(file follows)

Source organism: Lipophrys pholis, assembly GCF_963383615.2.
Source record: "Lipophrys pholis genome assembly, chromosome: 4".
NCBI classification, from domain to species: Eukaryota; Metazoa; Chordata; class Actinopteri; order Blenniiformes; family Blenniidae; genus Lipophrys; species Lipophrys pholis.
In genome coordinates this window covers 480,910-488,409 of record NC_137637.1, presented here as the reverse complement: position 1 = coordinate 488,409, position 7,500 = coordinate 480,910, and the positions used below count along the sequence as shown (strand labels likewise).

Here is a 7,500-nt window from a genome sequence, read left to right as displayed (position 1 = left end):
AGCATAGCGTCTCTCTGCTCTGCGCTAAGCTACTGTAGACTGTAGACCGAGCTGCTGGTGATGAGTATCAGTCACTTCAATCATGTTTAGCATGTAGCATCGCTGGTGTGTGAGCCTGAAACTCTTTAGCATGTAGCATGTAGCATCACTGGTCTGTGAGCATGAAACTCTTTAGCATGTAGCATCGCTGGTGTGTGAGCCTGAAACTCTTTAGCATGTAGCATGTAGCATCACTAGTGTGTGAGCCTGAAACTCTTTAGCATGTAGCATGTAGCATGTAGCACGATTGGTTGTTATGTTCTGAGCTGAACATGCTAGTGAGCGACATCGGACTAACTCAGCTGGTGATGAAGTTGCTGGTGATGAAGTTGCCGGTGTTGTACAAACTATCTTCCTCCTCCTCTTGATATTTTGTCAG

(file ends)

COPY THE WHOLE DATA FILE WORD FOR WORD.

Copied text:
Source organism: Lipophrys pholis, assembly GCF_963383615.2.
Source record: "Lipophrys pholis genome assembly, chromosome: 4".
NCBI classification, from domain to species: Eukaryota; Metazoa; Chordata; class Actinopteri; order Blenniiformes; family Blenniidae; genus Lipophrys; species Lipophrys pholis.
In genome coordinates this window covers 480,910-488,409 of record NC_137637.1, presented here as the reverse complement: position 1 = coordinate 488,409, position 7,500 = coordinate 480,910, and the positions used below count along the sequence as shown (strand labels likewise).

Here is a 7,500-nt window from a genome sequence, read left to right as displayed (position 1 = left end):
AGCATAGCGTCTCTCTGCTCTGCGCTAAGCTACTGTAGACTGTAGACCGAGCTGCTGGTGATGAGTATCAGTCACTTCAATCATGTTTAGCATGTAGCATCGCTGGTGTGTGAGCCTGAAACTCTTTAGCATGTAGCATGTAGCATCACTGGTCTGTGAGCATGAAACTCTTTAGCATGTAGCATCGCTGGTGTGTGAGCCTGAAACTCTTTAGCATGTAGCATGTAGCATCACTAGTGTGTGAGCCTGAAACTCTTTAGCATGTAGCATGTAGCATGTAGCACGATTGGTTGTTATGTTCTGAGCTGAACATGCTAGTGAGCGACATCGGACTAACTCAGCTGGTGATGAAGTTGCTGGTGATGAAGTTGCCGGTGTTGTACAAACTATCTTCCTCCTCCTCTTGATATTTTGTCAG